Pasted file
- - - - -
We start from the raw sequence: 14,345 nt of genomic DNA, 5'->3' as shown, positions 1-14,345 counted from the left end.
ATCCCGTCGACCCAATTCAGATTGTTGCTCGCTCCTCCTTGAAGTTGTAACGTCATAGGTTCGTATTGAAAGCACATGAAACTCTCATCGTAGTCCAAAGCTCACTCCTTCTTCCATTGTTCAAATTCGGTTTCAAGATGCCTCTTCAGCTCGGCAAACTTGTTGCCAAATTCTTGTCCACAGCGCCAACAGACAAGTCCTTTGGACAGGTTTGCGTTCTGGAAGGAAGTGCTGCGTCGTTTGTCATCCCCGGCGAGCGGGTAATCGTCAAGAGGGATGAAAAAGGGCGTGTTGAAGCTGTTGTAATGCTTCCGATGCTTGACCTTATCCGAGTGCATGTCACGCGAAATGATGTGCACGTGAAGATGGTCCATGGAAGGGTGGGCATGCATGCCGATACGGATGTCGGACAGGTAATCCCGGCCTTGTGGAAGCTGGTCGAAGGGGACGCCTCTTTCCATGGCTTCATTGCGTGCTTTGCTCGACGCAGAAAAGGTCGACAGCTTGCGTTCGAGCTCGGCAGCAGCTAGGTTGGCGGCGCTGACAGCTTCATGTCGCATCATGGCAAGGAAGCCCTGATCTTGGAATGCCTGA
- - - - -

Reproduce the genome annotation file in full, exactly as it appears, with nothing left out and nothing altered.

We start from the raw sequence: 14,345 nt of genomic DNA, 5'->3' as shown, positions 1-14,345 counted from the left end.
ATCCCGTCGACCCAATTCAGATTGTTGCTCGCTCCTCCTTGAAGTTGTAACGTCATAGGTTCGTATTGAAAGCACATGAAACTCTCATCGTAGTCCAAAGCTCACTCCTTCTTCCATTGTTCAAATTCGGTTTCAAGATGCCTCTTCAGCTCGGCAAACTTGTTGCCAAATTCTTGTCCACAGCGCCAACAGACAAGTCCTTTGGACAGGTTTGCGTTCTGGAAGGAAGTGCTGCGTCGTTTGTCATCCCCGGCGAGCGGGTAATCGTCAAGAGGGATGAAAAAGGGCGTGTTGAAGCTGTTGTAATGCTTCCGATGCTTGACCTTATCCGAGTGCATGTCACGCGAAATGATGTGCACGTGAAGATGGTCCATGGAAGGGTGGGCATGCATGCCGATACGGATGTCGGACAGGTAATCCCGGCCTTGTGGAAGCTGGTCGAAGGGGACGCCTCTTTCCATGGCTTCATTGCGTGCTTTGCTCGACGCAGAAAAGGTCGACAGCTTGCGTTCGAGCTCGGCAGCAGCTAGGTTGGCGGCGCTGACAGCTTCATGTCGCATCATGGCAAGGAAGCCCTGATCTTGGAATGCCTGA